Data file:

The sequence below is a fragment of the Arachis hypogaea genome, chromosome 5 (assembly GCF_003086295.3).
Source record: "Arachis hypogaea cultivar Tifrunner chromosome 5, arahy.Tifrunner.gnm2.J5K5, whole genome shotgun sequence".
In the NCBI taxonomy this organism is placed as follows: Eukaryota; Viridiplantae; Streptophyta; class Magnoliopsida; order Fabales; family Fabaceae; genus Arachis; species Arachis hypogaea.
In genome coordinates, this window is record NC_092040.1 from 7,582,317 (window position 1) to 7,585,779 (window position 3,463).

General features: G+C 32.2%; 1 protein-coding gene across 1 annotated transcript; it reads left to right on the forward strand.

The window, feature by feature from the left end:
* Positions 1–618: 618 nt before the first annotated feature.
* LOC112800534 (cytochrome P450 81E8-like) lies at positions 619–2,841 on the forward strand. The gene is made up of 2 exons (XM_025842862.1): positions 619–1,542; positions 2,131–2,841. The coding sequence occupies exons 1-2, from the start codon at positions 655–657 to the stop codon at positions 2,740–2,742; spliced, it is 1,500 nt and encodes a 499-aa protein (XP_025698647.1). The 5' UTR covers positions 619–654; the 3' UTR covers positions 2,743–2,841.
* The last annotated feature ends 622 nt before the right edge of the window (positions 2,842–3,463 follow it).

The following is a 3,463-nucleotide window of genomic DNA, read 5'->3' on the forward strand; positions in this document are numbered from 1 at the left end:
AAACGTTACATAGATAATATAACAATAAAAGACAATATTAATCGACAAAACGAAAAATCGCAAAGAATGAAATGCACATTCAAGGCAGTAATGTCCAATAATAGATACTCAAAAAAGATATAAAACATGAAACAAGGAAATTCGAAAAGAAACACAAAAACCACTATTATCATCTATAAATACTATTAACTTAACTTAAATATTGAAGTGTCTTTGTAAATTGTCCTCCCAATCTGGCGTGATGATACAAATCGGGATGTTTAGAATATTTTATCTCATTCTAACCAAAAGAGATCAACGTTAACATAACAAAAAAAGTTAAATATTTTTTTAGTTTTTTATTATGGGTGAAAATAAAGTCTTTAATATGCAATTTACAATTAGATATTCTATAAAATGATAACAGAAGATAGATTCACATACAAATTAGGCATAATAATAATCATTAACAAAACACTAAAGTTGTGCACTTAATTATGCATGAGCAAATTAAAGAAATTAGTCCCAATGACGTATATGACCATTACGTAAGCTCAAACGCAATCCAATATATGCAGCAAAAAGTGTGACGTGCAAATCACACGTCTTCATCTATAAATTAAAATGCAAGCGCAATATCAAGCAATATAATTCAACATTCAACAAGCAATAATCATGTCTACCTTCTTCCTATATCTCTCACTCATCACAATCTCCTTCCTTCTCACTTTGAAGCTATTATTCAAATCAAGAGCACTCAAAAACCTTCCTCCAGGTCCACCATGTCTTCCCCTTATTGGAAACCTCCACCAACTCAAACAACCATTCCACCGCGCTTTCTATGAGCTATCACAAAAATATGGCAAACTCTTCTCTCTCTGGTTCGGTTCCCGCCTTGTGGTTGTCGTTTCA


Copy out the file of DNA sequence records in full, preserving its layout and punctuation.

The sequence below is a fragment of the Arachis hypogaea genome, chromosome 5 (assembly GCF_003086295.3).
Source record: "Arachis hypogaea cultivar Tifrunner chromosome 5, arahy.Tifrunner.gnm2.J5K5, whole genome shotgun sequence".
In the NCBI taxonomy this organism is placed as follows: Eukaryota; Viridiplantae; Streptophyta; class Magnoliopsida; order Fabales; family Fabaceae; genus Arachis; species Arachis hypogaea.
In genome coordinates, this window is record NC_092040.1 from 7,582,317 (window position 1) to 7,585,779 (window position 3,463).

General features: G+C 32.2%; 1 protein-coding gene across 1 annotated transcript; it reads left to right on the forward strand.

The window, feature by feature from the left end:
* Positions 1–618: 618 nt before the first annotated feature.
* LOC112800534 (cytochrome P450 81E8-like) lies at positions 619–2,841 on the forward strand. The gene is made up of 2 exons (XM_025842862.1): positions 619–1,542; positions 2,131–2,841. The coding sequence occupies exons 1-2, from the start codon at positions 655–657 to the stop codon at positions 2,740–2,742; spliced, it is 1,500 nt and encodes a 499-aa protein (XP_025698647.1). The 5' UTR covers positions 619–654; the 3' UTR covers positions 2,743–2,841.
* The last annotated feature ends 622 nt before the right edge of the window (positions 2,842–3,463 follow it).

The following is a 3,463-nucleotide window of genomic DNA, read 5'->3' on the forward strand; positions in this document are numbered from 1 at the left end:
AAACGTTACATAGATAATATAACAATAAAAGACAATATTAATCGACAAAACGAAAAATCGCAAAGAATGAAATGCACATTCAAGGCAGTAATGTCCAATAATAGATACTCAAAAAAGATATAAAACATGAAACAAGGAAATTCGAAAAGAAACACAAAAACCACTATTATCATCTATAAATACTATTAACTTAACTTAAATATTGAAGTGTCTTTGTAAATTGTCCTCCCAATCTGGCGTGATGATACAAATCGGGATGTTTAGAATATTTTATCTCATTCTAACCAAAAGAGATCAACGTTAACATAACAAAAAAAGTTAAATATTTTTTTAGTTTTTTATTATGGGTGAAAATAAAGTCTTTAATATGCAATTTACAATTAGATATTCTATAAAATGATAACAGAAGATAGATTCACATACAAATTAGGCATAATAATAATCATTAACAAAACACTAAAGTTGTGCACTTAATTATGCATGAGCAAATTAAAGAAATTAGTCCCAATGACGTATATGACCATTACGTAAGCTCAAACGCAATCCAATATATGCAGCAAAAAGTGTGACGTGCAAATCACACGTCTTCATCTATAAATTAAAATGCAAGCGCAATATCAAGCAATATAATTCAACATTCAACAAGCAATAATCATGTCTACCTTCTTCCTATATCTCTCACTCATCACAATCTCCTTCCTTCTCACTTTGAAGCTATTATTCAAATCAAGAGCACTCAAAAACCTTCCTCCAGGTCCACCATGTCTTCCCCTTATTGGAAACCTCCACCAACTCAAACAACCATTCCACCGCGCTTTCTATGAGCTATCACAAAAATATGGCAAACTCTTCTCTCTCTGGTTCGGTTCCCGCCTTGTGGTTGTCGTTTCA